The visual symptoms were recorded daily. Plants were sampled for dry matter at d 55 (15 days after metal supply).The concentration of chromium and iron was estimated in oven dried plant samples after di-acid digestion (HNO3: HClO4, 10:1) [15] by Atomic Absorption Spectrophotometer.
Chloroplastic pigments, Relative water content and lipid peroxidation
Chlorophyll and carotenoids were extracted from leaves in 80% (v/v) acetone and estimated spectrophotometrically [16]. Relative water content (RWC) was determined in freshly harvested comparable middle leaves [17]. All measurements for RWC were made between 9 and 10 a.m when the sand of the trays was still saturated with nutrient solution. The temperature was 35-40oC and humidity was 60-70%. Lipid peroxidation was determined in terms of malondialdehyde (MDA) content by thiobarbituric acid (TBA) reaction [18]. The amount of TBA reactive substance (TBARS) was calculated from the difference in absorbance at 532 and 600 nm using an extinction coefficient of 155 mm-1 cm-1.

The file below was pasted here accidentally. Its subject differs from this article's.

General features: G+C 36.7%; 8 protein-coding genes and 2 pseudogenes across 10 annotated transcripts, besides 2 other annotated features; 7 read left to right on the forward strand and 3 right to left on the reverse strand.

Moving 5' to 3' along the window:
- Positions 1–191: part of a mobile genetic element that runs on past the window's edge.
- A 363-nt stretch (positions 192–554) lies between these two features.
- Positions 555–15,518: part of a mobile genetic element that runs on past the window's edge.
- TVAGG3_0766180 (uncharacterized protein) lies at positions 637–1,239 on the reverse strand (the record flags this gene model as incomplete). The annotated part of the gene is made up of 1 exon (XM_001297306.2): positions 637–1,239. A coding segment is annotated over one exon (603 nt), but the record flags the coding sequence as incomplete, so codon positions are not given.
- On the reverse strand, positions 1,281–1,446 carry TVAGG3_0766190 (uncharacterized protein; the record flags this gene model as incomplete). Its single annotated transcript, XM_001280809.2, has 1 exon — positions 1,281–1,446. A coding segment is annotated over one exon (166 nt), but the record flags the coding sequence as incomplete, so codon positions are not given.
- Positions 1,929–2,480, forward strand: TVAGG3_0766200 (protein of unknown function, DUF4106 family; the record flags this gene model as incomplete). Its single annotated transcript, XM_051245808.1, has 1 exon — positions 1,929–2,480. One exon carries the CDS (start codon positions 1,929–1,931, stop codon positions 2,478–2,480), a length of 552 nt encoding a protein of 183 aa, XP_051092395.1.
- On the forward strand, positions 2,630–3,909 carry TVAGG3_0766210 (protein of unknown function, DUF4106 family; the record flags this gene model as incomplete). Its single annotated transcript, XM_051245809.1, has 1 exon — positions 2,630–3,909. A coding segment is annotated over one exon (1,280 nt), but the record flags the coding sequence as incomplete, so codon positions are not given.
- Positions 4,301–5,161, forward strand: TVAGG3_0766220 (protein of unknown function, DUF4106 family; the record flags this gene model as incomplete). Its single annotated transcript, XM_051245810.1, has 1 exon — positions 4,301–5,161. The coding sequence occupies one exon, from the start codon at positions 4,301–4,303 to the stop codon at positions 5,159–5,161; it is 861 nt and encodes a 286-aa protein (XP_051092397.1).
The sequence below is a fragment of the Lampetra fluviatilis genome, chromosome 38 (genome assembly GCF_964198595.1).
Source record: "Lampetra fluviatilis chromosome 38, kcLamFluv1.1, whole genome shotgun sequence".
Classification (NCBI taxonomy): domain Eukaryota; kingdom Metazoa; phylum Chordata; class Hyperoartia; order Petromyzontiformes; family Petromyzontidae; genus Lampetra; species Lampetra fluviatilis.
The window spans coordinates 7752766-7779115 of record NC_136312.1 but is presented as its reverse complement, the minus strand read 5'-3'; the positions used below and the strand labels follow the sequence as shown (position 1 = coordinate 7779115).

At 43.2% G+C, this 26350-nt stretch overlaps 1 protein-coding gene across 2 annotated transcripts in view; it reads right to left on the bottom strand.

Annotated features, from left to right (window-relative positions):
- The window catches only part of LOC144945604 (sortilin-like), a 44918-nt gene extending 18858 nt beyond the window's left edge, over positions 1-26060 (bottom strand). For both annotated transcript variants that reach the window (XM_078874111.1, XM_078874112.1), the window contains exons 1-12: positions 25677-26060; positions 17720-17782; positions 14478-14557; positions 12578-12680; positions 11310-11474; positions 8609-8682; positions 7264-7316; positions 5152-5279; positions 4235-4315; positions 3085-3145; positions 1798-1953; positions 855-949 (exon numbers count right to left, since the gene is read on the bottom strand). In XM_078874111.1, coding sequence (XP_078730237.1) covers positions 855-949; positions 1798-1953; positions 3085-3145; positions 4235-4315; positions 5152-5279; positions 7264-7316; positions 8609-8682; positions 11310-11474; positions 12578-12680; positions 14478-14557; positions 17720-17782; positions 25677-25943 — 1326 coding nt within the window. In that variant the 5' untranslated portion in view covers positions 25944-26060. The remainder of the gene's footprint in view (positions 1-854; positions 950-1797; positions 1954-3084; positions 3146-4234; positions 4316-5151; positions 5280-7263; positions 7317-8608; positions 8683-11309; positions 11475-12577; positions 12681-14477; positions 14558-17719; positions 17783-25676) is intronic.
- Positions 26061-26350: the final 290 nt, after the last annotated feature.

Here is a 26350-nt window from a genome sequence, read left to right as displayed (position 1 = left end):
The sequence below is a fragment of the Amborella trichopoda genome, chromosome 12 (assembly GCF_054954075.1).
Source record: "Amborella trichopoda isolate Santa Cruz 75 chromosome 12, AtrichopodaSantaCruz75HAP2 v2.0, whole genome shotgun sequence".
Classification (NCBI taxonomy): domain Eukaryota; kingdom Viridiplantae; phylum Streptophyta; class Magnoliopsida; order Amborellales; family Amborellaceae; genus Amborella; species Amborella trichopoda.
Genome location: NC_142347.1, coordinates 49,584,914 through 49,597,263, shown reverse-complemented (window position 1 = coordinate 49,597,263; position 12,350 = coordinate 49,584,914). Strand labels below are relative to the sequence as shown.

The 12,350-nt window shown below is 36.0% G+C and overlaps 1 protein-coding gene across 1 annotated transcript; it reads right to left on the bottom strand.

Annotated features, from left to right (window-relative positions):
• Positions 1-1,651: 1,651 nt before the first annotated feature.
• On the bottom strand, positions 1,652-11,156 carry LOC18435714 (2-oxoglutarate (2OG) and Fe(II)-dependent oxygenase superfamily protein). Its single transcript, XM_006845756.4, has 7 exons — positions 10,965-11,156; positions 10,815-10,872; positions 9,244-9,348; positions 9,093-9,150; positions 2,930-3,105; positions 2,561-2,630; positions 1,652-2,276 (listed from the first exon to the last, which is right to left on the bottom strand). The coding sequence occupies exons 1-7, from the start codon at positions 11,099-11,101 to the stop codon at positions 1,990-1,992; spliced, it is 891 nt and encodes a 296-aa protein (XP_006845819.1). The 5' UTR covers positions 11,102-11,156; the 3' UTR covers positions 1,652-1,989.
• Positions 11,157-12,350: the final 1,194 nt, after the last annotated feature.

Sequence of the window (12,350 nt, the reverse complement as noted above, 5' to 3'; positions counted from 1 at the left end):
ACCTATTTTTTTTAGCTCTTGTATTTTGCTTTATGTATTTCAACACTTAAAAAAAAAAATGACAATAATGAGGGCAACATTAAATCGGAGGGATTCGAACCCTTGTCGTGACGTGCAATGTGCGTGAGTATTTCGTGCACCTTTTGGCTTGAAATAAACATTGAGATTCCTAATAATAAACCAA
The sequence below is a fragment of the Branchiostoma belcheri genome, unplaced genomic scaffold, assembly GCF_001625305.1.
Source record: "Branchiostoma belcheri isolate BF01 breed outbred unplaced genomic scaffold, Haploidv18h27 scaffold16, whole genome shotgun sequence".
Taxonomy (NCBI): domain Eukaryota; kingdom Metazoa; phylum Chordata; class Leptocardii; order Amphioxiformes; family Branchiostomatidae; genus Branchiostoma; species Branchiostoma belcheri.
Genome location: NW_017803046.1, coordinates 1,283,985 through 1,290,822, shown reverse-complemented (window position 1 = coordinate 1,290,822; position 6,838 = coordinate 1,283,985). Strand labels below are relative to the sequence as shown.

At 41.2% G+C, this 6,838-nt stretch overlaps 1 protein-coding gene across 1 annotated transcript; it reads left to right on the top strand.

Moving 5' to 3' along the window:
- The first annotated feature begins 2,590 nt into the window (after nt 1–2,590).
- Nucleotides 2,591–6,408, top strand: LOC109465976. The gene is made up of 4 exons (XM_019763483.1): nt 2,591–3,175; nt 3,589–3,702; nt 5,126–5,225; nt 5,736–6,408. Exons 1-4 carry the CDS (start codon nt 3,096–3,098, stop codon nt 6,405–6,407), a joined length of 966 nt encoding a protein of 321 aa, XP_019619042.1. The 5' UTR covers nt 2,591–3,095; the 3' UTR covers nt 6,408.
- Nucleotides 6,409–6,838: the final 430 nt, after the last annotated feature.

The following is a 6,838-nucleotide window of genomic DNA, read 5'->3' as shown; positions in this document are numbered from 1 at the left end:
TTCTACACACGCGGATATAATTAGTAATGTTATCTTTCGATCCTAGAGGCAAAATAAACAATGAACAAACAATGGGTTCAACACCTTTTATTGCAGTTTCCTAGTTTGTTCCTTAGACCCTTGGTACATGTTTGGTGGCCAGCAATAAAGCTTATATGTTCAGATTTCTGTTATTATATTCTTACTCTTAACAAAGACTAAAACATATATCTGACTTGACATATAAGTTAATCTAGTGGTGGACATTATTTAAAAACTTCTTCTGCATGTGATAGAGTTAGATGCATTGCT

Enzyme extraction and protein determination
Fourth fully expanded fresh leaf tissue (2.5 g) was homogenized in 10.0 ml chilled 50 mm potassium phosphate buffer (pH 7.0) containing 0.5% (w/v) insoluble polyvinylpolypyrrolidone and 1.0 mm phenylmethylsulfonylfluoride in a chilled pestle and mortar kept in ice bath. The homogenate was filtered through twofold muslin cloth and centrifuged at 20000 g for 10 min at 2°C. The supernatant was stored at 2°C and used for enzyme assays within 4 h. For the assay of APX 5.0 mm AsA was also included in the extraction medium. The protein concentration in the homogenate was determined in the TCA precipitate [19].
Assays of antioxidative enzymes